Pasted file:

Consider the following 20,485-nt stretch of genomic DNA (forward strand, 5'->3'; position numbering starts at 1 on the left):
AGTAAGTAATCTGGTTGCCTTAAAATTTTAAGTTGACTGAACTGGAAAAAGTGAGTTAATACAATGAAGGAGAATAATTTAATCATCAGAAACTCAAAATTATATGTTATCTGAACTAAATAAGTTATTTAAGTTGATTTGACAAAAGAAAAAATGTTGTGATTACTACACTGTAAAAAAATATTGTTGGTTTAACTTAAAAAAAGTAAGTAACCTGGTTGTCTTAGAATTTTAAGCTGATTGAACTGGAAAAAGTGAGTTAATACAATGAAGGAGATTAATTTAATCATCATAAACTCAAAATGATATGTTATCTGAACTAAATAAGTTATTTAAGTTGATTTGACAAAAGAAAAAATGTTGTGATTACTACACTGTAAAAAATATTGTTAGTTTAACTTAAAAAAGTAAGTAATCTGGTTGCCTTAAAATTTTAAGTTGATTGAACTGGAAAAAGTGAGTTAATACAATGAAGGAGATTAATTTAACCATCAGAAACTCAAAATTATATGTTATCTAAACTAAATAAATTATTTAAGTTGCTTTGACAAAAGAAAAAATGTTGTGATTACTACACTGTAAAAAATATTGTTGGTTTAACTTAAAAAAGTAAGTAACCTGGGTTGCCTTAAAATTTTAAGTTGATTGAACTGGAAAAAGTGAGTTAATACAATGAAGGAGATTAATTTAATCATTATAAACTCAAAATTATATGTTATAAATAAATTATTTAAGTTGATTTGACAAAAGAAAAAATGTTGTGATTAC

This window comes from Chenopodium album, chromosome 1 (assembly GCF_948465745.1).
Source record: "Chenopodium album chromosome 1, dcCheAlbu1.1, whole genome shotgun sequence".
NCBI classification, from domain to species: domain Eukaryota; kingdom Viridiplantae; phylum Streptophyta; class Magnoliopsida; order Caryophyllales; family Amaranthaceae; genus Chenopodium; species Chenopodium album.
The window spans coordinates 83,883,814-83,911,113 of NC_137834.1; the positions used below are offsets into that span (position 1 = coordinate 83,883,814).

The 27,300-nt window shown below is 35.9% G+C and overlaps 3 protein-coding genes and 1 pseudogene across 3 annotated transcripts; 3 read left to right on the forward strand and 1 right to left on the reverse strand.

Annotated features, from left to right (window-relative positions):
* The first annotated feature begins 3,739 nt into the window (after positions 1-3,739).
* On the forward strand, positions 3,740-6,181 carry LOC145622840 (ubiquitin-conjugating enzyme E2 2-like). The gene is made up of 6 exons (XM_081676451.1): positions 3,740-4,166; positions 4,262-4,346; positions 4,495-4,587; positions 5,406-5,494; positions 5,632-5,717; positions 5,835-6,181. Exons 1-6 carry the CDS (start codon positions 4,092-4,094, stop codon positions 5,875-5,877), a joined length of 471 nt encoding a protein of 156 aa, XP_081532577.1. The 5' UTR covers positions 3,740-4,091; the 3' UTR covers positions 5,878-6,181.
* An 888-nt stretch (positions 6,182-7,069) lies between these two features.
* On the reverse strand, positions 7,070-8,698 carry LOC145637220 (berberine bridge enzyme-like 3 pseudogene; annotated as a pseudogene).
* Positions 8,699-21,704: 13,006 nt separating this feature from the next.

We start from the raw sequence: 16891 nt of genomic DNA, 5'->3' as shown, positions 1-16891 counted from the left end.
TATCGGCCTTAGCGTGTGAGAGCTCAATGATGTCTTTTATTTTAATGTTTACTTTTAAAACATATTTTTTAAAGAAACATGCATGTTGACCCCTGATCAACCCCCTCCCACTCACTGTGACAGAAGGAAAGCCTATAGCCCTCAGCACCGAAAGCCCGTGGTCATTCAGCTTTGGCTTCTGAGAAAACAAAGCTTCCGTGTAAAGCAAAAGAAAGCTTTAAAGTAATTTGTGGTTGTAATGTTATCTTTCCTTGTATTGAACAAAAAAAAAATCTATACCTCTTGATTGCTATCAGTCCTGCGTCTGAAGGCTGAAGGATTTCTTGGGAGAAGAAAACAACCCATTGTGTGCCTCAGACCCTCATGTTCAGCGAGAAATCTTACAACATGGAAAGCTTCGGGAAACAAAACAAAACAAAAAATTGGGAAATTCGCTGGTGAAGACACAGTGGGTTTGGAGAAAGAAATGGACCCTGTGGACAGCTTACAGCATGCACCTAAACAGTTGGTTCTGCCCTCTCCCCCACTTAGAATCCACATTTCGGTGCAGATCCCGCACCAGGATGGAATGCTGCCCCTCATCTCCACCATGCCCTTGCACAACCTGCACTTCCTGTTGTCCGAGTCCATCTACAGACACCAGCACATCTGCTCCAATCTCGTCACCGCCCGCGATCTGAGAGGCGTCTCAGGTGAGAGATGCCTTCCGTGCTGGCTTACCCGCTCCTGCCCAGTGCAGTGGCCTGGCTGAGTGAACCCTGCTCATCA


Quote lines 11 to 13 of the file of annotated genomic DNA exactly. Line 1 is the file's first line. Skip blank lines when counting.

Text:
* An 888-nt stretch (positions 6,182-7,069) lies between these two features.
* On the reverse strand, positions 7,070-8,698 carry LOC145637220 (berberine bridge enzyme-like 3 pseudogene; annotated as a pseudogene).
* Positions 8,699-21,704: 13,006 nt separating this feature from the next.